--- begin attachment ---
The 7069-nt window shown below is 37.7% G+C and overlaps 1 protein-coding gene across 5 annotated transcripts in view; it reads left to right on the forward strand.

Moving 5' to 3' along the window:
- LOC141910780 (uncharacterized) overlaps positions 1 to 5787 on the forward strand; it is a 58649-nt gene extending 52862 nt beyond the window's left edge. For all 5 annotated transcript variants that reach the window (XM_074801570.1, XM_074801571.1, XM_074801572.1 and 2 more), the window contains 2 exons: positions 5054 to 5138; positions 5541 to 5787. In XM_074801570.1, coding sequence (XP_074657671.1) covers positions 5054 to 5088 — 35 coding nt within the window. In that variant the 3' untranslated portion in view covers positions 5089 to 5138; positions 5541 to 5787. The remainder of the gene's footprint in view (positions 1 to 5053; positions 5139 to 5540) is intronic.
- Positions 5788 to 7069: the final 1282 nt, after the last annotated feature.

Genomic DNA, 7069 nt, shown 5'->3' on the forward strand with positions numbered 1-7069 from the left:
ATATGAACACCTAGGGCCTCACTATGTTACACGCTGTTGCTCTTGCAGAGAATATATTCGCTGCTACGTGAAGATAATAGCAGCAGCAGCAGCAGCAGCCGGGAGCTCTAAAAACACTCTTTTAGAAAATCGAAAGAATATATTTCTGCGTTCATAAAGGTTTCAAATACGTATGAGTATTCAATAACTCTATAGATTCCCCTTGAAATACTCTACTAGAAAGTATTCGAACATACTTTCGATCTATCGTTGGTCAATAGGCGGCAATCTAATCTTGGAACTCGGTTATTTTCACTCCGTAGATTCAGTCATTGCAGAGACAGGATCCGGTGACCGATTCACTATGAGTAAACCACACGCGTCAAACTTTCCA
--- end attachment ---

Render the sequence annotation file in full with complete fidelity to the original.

The 7069-nt window shown below is 37.7% G+C and overlaps 1 protein-coding gene across 5 annotated transcripts in view; it reads left to right on the forward strand.

Moving 5' to 3' along the window:
- LOC141910780 (uncharacterized) overlaps positions 1 to 5787 on the forward strand; it is a 58649-nt gene extending 52862 nt beyond the window's left edge. For all 5 annotated transcript variants that reach the window (XM_074801570.1, XM_074801571.1, XM_074801572.1 and 2 more), the window contains 2 exons: positions 5054 to 5138; positions 5541 to 5787. In XM_074801570.1, coding sequence (XP_074657671.1) covers positions 5054 to 5088 — 35 coding nt within the window. In that variant the 3' untranslated portion in view covers positions 5089 to 5138; positions 5541 to 5787. The remainder of the gene's footprint in view (positions 1 to 5053; positions 5139 to 5540) is intronic.
- Positions 5788 to 7069: the final 1282 nt, after the last annotated feature.

Genomic DNA, 7069 nt, shown 5'->3' on the forward strand with positions numbered 1-7069 from the left:
ATATGAACACCTAGGGCCTCACTATGTTACACGCTGTTGCTCTTGCAGAGAATATATTCGCTGCTACGTGAAGATAATAGCAGCAGCAGCAGCAGCAGCCGGGAGCTCTAAAAACACTCTTTTAGAAAATCGAAAGAATATATTTCTGCGTTCATAAAGGTTTCAAATACGTATGAGTATTCAATAACTCTATAGATTCCCCTTGAAATACTCTACTAGAAAGTATTCGAACATACTTTCGATCTATCGTTGGTCAATAGGCGGCAATCTAATCTTGGAACTCGGTTATTTTCACTCCGTAGATTCAGTCATTGCAGAGACAGGATCCGGTGACCGATTCACTATGAGTAAACCACACGCGTCAAACTTTCCA